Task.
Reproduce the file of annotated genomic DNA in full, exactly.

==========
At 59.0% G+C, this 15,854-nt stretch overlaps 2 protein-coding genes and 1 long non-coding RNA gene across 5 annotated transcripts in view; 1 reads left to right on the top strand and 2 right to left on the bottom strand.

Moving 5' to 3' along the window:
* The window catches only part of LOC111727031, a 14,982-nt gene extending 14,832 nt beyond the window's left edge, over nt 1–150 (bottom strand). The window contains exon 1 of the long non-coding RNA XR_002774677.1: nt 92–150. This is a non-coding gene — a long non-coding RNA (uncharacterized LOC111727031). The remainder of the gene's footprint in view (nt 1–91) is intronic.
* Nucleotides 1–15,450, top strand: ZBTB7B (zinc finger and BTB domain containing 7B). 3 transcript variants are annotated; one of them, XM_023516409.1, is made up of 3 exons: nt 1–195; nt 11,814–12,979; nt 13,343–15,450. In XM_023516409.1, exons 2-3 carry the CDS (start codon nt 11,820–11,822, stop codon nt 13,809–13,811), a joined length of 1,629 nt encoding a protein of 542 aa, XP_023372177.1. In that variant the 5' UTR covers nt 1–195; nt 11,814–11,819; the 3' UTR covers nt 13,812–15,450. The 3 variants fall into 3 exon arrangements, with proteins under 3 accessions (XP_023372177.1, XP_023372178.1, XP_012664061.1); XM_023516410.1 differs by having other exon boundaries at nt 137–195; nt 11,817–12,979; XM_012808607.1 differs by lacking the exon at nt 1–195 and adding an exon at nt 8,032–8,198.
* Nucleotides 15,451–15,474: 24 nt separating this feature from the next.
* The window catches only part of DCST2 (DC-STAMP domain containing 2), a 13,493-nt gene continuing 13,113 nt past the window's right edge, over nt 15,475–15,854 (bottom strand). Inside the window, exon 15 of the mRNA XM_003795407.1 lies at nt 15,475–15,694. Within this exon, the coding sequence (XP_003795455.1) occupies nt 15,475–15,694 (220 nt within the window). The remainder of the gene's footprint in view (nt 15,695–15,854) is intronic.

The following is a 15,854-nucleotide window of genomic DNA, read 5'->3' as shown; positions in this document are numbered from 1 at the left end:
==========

At 59.0% G+C, this 15,854-nt stretch overlaps 2 protein-coding genes and 1 long non-coding RNA gene across 5 annotated transcripts in view; 1 reads left to right on the top strand and 2 right to left on the bottom strand.

Moving 5' to 3' along the window:
* The window catches only part of LOC111727031, a 14,982-nt gene extending 14,832 nt beyond the window's left edge, over nt 1–150 (bottom strand). The window contains exon 1 of the long non-coding RNA XR_002774677.1: nt 92–150. This is a non-coding gene — a long non-coding RNA (uncharacterized LOC111727031). The remainder of the gene's footprint in view (nt 1–91) is intronic.
* Nucleotides 1–15,450, top strand: ZBTB7B (zinc finger and BTB domain containing 7B). 3 transcript variants are annotated; one of them, XM_023516409.1, is made up of 3 exons: nt 1–195; nt 11,814–12,979; nt 13,343–15,450. In XM_023516409.1, exons 2-3 carry the CDS (start codon nt 11,820–11,822, stop codon nt 13,809–13,811), a joined length of 1,629 nt encoding a protein of 542 aa, XP_023372177.1. In that variant the 5' UTR covers nt 1–195; nt 11,814–11,819; the 3' UTR covers nt 13,812–15,450. The 3 variants fall into 3 exon arrangements, with proteins under 3 accessions (XP_023372177.1, XP_023372178.1, XP_012664061.1); XM_023516410.1 differs by having other exon boundaries at nt 137–195; nt 11,817–12,979; XM_012808607.1 differs by lacking the exon at nt 1–195 and adding an exon at nt 8,032–8,198.
* Nucleotides 15,451–15,474: 24 nt separating this feature from the next.
* The window catches only part of DCST2 (DC-STAMP domain containing 2), a 13,493-nt gene continuing 13,113 nt past the window's right edge, over nt 15,475–15,854 (bottom strand). Inside the window, exon 15 of the mRNA XM_003795407.1 lies at nt 15,475–15,694. Within this exon, the coding sequence (XP_003795455.1) occupies nt 15,475–15,694 (220 nt within the window). The remainder of the gene's footprint in view (nt 15,695–15,854) is intronic.

The following is a 15,854-nucleotide window of genomic DNA, read 5'->3' as shown; positions in this document are numbered from 1 at the left end: